Our world would look very different without the scientists who have made breakthroughs in our technology and advanced our understanding of medicine, astronomy, physics, and chemistry. During Black History Month, learn about these Black scientists who made history with their monumental contributions to scientific advancement despite obstacles of racial injustice.
Katherine Johnson exhibited exceptional mathematical abilities from very early on in her life. In 1958, after years of working for the National Advisory Committee for Aeronautics (NACA), she began her extraordinary NASA career. In 1960, she became the first woman in the Flight Research Division to receive credit as an author of a research report.
Many NASA engineers depended on Johnson’s masterful math aptitude and even had her hand-verify computer-calculated flight trajectories. According to NASA, Johnson recalls Astronaut John Glenn saying about her before a spaceflight, “If she says [the calculations] are good, then I’m ready to go.”
In 2015, Johnson received the Presidential Medal of Freedom, the highest civilian honor in the U.S.
Mary Jackson was NASA’s first Black female engineer. For nearly two decades, she researched and published dozens of reports before leaving engineering to pursue ways to improve opportunities for future female scientists. According to NASA, she accepted a position as Langley’s Federal Women’s Program Manager, where she worked to improve women’s hiring and advancement opportunities at NASA.
Jackson was also a great humanitarian who dedicated much of her life to mentoring, volunteering, and serving others.
Dorothy Vaughan was NASA’s first Black American supervisor and one of its few female supervisors. As the head of NACA’s West Area Computing Unit from 1949 until 1958, she made vital contributions to the U.S. space program and became a well-respected mathematician and computer programmer. According to the Smithsonian, her team of Black American women, known as “The West Computers,” blazed a trail for future scientists of all races.
The next time you make a phone call, you can thank Walker Lincoln Hawkins!
After becoming the first Black American to join the technical staff at AT&T’s Bell Laboratories, he invented a durable plastic sheath to protect telephone cables through rain, shine, and snow.
According to the Federal Communications Commission, Hawkins’ invention made universal telephone service possible and earned him a spot in the National Inventors Hall of Fame.
Gladys West was well-respected for her mind for mathematics and her ability to solve challenging math problems by hand. She became a skilled computer programmer once computers could make reliable calculations. According to Britannica, one of her many accomplishments was her work on the Naval Ordnance Research Calculator (NORC), the most sophisticated and powerful computer of its time.
West built a robust computer system to model the Earth by programming it to use satellite orbits and account for natural forces. This is the technology that allows your GPS to work so that you can pinpoint your location nearly anywhere on Earth.
Edward Bouchet was the first Black American to get a Ph.D. in Physics and the sixth person ever to earn that doctorate from any American university. According to the American Physical Society, he was also the first Black student to graduate from Yale.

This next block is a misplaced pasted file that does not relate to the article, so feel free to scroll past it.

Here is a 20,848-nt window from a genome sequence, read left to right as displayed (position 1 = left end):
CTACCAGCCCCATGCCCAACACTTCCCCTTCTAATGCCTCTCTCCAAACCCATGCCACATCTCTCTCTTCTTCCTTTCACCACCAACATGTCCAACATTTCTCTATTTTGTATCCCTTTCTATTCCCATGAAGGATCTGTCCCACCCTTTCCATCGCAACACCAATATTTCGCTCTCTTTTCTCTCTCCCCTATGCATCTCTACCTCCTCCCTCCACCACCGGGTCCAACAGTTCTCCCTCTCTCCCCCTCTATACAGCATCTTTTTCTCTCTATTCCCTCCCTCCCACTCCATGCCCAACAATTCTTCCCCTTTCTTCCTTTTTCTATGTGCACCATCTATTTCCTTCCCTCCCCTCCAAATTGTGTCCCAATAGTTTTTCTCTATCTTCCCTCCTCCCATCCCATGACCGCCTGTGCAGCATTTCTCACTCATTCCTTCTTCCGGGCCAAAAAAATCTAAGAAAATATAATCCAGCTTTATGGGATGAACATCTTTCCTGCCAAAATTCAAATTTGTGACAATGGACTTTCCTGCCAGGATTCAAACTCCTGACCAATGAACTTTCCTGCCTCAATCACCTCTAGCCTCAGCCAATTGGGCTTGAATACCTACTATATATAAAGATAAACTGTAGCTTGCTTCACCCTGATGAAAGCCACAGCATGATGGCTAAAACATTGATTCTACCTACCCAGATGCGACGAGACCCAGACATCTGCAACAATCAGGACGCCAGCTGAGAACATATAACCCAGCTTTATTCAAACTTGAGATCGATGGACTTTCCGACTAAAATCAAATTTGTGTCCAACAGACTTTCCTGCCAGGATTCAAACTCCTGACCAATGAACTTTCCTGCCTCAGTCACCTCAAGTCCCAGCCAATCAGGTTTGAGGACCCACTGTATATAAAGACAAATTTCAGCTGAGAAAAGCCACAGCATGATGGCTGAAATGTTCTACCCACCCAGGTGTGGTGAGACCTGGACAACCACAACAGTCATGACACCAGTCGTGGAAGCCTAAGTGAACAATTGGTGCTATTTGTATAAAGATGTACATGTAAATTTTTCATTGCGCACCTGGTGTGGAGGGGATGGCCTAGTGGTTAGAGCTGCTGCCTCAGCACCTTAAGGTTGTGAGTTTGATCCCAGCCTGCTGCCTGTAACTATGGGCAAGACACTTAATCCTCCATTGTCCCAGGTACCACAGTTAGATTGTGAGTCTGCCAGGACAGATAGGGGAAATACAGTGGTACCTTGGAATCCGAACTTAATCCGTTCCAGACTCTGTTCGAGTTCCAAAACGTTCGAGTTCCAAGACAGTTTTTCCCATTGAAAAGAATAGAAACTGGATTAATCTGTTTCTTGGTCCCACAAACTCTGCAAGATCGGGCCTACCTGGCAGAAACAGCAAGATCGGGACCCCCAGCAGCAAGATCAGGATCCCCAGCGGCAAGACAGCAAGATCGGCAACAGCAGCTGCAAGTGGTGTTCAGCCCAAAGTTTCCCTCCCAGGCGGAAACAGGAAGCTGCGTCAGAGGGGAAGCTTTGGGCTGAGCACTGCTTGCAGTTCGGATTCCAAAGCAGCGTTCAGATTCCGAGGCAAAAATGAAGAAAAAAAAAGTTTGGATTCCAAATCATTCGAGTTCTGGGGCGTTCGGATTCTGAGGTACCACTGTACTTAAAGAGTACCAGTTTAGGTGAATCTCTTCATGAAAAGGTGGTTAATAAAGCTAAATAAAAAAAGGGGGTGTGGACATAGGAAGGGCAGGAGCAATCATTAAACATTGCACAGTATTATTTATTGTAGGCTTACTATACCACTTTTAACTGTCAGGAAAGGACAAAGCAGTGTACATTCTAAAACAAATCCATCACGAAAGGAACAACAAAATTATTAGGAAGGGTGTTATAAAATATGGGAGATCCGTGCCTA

Bouchet was always a strong advocate of science education. He taught science in the classroom for decades and gave additional scientific lectures to students, staff, and the public.
Ten years after graduating from medical school at the University of Michigan, Canady became the first Black American woman to become a neurosurgeon in the United States.
Canady’s twenty-year pediatric neurosurgery career saved thousands of children’s lives. Her monumental accomplishments earned her two honorary doctorate degrees and, according to the National Institute of Health, numerous awards, including the American Medical Women’s Association President’s Award and an induction into the Michigan Women’s Hall of Fame.
With fellow inventor Gerhard Sessler, James West created the first electret microphone. The microphone was revolutionary because it was much more lightweight, inexpensive, and sensitive than other microphones at the time. The electret microphone is still used in music recording equipment, smartphones, laptops, and hearing aid devices. According to the National Inventors Hall of Fame, 90% of today’s microphones are electret.
James West’s invention earned him an induction into the National Inventors Hall of Fame in 1999.
A gifted mathematician and quick learner, David Harold Blackwell significantly contributed to game theory, probability theory, information theory, and Bayesian Statistics. In the mid-50s, he was appointed Chairman of the Statistics Department at the University of California Berkeley.
According to Britannica, Blackwell created two theorems, the Blackwell Renewal Theorem, which models the behavior of long sequences of random events, and the Rao-Blackwell Theorem, which helps statisticians improve the accuracy of their estimators. Blackwell received many accolades for his work, including the John von Neumann Theory Prize and the National Medal of Science.